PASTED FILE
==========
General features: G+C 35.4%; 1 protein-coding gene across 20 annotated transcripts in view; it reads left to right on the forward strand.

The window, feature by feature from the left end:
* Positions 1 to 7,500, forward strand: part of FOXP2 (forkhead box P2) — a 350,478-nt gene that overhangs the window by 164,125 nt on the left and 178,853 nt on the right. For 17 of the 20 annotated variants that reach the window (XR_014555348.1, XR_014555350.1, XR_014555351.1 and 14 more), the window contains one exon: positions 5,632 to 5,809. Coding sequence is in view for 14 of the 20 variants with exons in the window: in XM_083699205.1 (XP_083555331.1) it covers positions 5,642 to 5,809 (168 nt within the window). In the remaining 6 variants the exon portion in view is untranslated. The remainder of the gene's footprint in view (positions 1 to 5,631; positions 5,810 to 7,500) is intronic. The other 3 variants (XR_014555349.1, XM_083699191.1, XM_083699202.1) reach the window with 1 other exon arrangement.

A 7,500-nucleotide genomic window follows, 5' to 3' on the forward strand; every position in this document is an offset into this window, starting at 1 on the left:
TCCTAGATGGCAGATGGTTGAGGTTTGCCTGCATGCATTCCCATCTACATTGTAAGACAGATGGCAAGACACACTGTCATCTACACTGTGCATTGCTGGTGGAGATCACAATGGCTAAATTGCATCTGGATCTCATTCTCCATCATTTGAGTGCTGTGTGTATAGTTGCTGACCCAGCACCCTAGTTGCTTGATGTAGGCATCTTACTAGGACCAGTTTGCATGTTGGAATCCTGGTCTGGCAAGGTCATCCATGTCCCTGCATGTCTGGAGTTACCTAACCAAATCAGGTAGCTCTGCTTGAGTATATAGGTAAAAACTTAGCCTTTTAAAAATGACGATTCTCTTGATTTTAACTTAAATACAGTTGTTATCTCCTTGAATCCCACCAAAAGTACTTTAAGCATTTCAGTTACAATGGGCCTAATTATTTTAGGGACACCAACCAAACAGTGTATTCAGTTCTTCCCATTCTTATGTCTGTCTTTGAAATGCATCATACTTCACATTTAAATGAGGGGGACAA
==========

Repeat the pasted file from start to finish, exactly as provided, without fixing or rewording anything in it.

General features: G+C 35.4%; 1 protein-coding gene across 20 annotated transcripts in view; it reads left to right on the forward strand.

The window, feature by feature from the left end:
* Positions 1 to 7,500, forward strand: part of FOXP2 (forkhead box P2) — a 350,478-nt gene that overhangs the window by 164,125 nt on the left and 178,853 nt on the right. For 17 of the 20 annotated variants that reach the window (XR_014555348.1, XR_014555350.1, XR_014555351.1 and 14 more), the window contains one exon: positions 5,632 to 5,809. Coding sequence is in view for 14 of the 20 variants with exons in the window: in XM_083699205.1 (XP_083555331.1) it covers positions 5,642 to 5,809 (168 nt within the window). In the remaining 6 variants the exon portion in view is untranslated. The remainder of the gene's footprint in view (positions 1 to 5,631; positions 5,810 to 7,500) is intronic. The other 3 variants (XR_014555349.1, XM_083699191.1, XM_083699202.1) reach the window with 1 other exon arrangement.

A 7,500-nucleotide genomic window follows, 5' to 3' on the forward strand; every position in this document is an offset into this window, starting at 1 on the left:
TCCTAGATGGCAGATGGTTGAGGTTTGCCTGCATGCATTCCCATCTACATTGTAAGACAGATGGCAAGACACACTGTCATCTACACTGTGCATTGCTGGTGGAGATCACAATGGCTAAATTGCATCTGGATCTCATTCTCCATCATTTGAGTGCTGTGTGTATAGTTGCTGACCCAGCACCCTAGTTGCTTGATGTAGGCATCTTACTAGGACCAGTTTGCATGTTGGAATCCTGGTCTGGCAAGGTCATCCATGTCCCTGCATGTCTGGAGTTACCTAACCAAATCAGGTAGCTCTGCTTGAGTATATAGGTAAAAACTTAGCCTTTTAAAAATGACGATTCTCTTGATTTTAACTTAAATACAGTTGTTATCTCCTTGAATCCCACCAAAAGTACTTTAAGCATTTCAGTTACAATGGGCCTAATTATTTTAGGGACACCAACCAAACAGTGTATTCAGTTCTTCCCATTCTTATGTCTGTCTTTGAAATGCATCATACTTCACATTTAAATGAGGGGGACAA